Oil sands, known also as tar sands, represent a combination of clay, sand, water and bitumen, a heavy black viscous oil. Tar sands can be mined and processed to extract the oil-rich bitumen, which is then refined into oil. Tar sands extraction is a very polluting business for the climate, which is contaminating rivers, lacing the air with toxins and turning forests into wasteland.
Tar sands was a subject of dispute for green campaigners for many years, as this controversial fuel, which gained tradition mainly in Canada, known as a major producer of oil extracted from sands in Alberta, is considered to emit 23% more carbon emissions than conventional oil sources.
The EU is negotiating a Fuel Quality Directive (FQD) with the aim of encouraging the use of low carbon transport fuels and discouraging the use of high-emission crude oil, as it aims to reduce Europe’s greenhouse gas emissions from road transport by 6% before 2020.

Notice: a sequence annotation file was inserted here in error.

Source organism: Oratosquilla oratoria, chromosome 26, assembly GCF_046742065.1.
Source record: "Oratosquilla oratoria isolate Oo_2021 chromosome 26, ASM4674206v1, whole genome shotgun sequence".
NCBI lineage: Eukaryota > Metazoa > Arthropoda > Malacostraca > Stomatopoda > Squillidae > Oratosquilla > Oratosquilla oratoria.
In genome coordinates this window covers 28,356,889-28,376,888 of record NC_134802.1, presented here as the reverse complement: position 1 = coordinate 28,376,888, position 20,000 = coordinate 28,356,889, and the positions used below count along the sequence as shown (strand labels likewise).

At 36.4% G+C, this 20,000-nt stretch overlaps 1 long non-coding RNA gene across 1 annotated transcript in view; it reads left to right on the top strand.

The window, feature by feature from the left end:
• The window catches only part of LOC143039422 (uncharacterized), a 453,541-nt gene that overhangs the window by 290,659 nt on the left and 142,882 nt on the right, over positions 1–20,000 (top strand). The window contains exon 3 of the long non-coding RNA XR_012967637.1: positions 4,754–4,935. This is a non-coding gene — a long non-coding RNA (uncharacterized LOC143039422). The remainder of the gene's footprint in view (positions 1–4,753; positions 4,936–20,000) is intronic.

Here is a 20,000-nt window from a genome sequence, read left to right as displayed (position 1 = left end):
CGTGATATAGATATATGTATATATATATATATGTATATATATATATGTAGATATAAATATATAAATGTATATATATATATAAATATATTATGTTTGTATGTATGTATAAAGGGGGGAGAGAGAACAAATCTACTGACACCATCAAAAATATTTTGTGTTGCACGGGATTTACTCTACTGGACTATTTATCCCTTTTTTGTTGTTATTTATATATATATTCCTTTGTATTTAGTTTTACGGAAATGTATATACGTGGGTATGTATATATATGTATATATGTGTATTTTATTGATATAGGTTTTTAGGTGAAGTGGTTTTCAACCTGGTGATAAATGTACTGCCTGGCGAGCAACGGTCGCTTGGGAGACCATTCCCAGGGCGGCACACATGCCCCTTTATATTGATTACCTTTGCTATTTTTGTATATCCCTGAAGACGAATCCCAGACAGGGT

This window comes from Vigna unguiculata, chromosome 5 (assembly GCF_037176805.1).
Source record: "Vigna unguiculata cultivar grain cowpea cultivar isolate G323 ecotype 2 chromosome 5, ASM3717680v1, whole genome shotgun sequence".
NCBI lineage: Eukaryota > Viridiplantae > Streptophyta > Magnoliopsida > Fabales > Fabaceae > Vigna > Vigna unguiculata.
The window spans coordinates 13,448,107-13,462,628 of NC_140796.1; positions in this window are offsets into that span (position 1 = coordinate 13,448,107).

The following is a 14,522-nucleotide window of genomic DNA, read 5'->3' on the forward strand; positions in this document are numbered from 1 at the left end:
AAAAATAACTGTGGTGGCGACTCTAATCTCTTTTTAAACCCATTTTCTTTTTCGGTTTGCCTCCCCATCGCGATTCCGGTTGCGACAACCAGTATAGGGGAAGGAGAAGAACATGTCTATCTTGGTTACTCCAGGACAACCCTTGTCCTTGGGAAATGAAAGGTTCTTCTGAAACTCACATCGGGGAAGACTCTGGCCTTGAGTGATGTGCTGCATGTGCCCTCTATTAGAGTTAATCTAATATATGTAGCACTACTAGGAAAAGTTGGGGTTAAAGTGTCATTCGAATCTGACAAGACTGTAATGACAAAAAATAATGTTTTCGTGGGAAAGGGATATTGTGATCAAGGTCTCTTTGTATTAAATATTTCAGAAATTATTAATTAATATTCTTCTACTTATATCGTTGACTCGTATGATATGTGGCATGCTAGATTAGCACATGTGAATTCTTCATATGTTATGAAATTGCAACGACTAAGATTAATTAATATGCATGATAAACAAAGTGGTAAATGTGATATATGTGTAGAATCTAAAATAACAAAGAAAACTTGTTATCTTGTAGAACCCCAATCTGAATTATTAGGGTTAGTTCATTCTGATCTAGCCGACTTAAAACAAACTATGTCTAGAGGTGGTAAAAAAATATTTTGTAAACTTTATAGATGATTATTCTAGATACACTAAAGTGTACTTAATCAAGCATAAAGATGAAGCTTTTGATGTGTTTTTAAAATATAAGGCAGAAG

Once the proposal is formally presented by the Commission, EU lawmakers and government representatives are expected to vote on it in the coming months.
Additionally, the European Commission will propose that oil sands should be attributed a default greenhouse gas value of 107 grams of carbon per megajoule, proving buyers it had a greater climate impact that conventional crude oil, whose value is 87.5 grams.
Over the time, the Canadian government has been lobbying hard to prevent the EU discriminating between conventional oil and tar sands, intending a set of legal challenges for unfair discrimination under CETA and the WTO.
In the meantime, the decision of the EU Commission regarding a new Directive on Fuel Quality to be implemented, could set minimum environmental standards for various fuels, along with tar sands, coal transformed into liquid and oil from shale rock.
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